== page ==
Brought up in Helensburgh, a historically significant seaside town on the Argyll and Bute coastline of western Scotland, Orr has an implicit understanding of the innate contradictions between 19th and 20th century cultural realms that has influenced his painting until now. As a prosperous location to a wealthy class that could escape the increasing discomforts of industrialisation in nearby Glasgow, the town’s rich history of 19th century painting and architecture includes Charles Rennie Mackintosh’s Hill House and the portrait of Lady Helen of X, the woman after which the town is named.


These tendencies are summed up by Artforum’s Michael Wilson: ‘Christopher Orr’s dark, diminutive oil paintings seem at first glance to have been salvaged from some alternate past. Employing an earthy palette of browns, reds and ochres, and building surfaces on which areas of dry, scraped-back pigment are juxtaposed with richer, fresher looking passages, the Scottish artist conjures a dramatic lost world in which characters, scenes, and objects culled from popular mid-century print media seem to have strayed into the sublime landscape visions of a nineteenth Century Romantic’. (2008). Caoimhin Mac Giolla Leith, a respected scholar of Celtic and Folklore at Trinity College, Dublin, noted perceptively in the same year that Orr’s work operates in a grand tradition from one ‘oft- quoted’ name (Caspar David Friedrich) to the next (J.M.W. Turner), but it is in the haunting vein of his thrift-store oddity that permeates work that is arguably the more memorable and affecting quality. A determined urge to channel his immensely skilled romantic figuration is the brooding prism by which Orr depicts our current inconsistencies.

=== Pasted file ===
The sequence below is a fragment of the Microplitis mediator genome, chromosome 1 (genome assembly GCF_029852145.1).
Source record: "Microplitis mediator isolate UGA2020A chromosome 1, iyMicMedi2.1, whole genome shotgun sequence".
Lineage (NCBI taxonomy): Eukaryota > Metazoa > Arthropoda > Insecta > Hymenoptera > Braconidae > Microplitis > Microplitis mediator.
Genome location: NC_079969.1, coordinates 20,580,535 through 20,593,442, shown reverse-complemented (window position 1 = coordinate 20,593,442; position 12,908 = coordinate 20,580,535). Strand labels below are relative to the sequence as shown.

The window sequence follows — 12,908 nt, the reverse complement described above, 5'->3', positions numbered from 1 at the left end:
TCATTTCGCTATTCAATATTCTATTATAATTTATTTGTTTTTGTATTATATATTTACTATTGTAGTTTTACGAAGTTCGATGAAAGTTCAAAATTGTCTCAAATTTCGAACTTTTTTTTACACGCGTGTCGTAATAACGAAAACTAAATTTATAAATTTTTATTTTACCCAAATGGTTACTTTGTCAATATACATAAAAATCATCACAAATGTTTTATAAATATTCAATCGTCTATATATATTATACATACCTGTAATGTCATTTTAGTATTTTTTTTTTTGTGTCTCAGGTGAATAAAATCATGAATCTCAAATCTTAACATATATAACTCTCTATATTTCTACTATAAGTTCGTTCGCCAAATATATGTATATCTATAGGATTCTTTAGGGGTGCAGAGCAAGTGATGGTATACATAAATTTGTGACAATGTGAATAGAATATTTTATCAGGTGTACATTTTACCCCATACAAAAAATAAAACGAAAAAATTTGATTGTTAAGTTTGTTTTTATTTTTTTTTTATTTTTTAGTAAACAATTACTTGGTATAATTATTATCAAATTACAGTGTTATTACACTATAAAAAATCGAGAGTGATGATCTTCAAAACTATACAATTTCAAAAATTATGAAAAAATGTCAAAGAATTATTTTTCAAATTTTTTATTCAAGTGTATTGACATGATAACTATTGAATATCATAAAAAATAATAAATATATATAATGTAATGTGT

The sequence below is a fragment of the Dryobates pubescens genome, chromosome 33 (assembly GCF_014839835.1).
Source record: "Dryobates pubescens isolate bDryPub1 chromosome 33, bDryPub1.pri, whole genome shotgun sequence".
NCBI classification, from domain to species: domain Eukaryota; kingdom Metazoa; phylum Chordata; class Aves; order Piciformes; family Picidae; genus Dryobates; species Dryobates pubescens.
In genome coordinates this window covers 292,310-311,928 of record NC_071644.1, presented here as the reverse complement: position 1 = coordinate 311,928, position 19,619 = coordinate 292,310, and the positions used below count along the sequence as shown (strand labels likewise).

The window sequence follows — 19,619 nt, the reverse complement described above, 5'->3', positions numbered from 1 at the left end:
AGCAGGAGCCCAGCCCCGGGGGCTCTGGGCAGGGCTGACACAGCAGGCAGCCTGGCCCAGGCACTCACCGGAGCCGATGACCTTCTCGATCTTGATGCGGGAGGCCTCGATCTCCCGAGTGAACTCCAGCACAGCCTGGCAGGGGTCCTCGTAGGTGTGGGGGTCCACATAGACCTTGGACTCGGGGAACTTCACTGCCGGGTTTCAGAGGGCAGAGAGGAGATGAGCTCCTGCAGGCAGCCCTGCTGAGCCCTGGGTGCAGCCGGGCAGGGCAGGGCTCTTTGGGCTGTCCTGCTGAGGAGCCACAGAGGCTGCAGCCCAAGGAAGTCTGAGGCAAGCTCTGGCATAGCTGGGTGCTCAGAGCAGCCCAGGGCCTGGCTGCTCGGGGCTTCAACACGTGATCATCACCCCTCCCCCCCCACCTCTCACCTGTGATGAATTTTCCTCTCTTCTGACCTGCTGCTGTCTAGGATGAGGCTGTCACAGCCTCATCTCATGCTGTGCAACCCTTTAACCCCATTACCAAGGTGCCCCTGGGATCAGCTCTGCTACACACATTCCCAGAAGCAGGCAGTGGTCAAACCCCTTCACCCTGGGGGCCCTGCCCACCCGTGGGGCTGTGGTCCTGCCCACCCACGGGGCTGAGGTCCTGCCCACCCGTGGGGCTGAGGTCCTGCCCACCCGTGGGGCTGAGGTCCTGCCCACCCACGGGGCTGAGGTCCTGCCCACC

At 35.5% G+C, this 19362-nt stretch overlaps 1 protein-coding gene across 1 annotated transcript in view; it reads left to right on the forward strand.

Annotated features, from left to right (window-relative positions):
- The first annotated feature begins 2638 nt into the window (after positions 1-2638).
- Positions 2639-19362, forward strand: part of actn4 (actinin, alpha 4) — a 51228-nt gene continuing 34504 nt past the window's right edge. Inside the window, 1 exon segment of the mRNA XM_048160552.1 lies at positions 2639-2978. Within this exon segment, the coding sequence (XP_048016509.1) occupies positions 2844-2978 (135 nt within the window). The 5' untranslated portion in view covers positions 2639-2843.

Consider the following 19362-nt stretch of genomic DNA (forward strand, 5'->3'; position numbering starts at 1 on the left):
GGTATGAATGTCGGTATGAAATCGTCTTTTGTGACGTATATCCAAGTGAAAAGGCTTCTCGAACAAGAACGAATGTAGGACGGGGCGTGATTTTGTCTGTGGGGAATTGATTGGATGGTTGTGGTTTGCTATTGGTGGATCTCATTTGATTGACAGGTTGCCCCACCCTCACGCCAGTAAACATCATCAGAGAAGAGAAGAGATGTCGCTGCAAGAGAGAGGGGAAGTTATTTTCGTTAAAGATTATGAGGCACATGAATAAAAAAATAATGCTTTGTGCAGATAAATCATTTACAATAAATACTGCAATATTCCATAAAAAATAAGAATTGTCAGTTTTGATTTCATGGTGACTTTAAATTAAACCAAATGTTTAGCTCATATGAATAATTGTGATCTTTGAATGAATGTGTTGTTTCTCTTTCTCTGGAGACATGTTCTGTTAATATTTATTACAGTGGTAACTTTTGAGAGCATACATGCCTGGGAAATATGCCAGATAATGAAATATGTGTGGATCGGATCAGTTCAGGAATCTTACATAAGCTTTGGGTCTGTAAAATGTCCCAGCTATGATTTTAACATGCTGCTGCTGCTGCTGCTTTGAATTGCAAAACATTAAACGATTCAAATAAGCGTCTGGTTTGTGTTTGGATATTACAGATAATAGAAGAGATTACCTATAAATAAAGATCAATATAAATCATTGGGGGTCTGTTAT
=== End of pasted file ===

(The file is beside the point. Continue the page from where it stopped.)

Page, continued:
Christopher Orr was born in Helensburgh, Scotland in 1967. He studied Fine Art at Duncan of Jordanstone College of Art, Dundee (2000) and received an MA from the Royal College of Art, London in 2003. , He now lives and works in London. His work came to the wide attention of international curators with exhibitions at Hauser & Wirth in Zürich and the Third Tate Triennial London. He took part in institutional exhibitions at The Royal Scottish Academy Edinburgh, the Royal Academy London, the Contemporary Art Museum St. Louis, Witte de With Rotterdam and Schirn Kunsthalle Frankfurt. Recent solo institutional shows were held at Kunsthaus Baselland Basel, the 54th Venice Biennale, CAPC Musée d’Art Contemporain Bordeaux and Kunsthalle Brandts in Odense. He was represented by Hauser & Wirth and Ibid.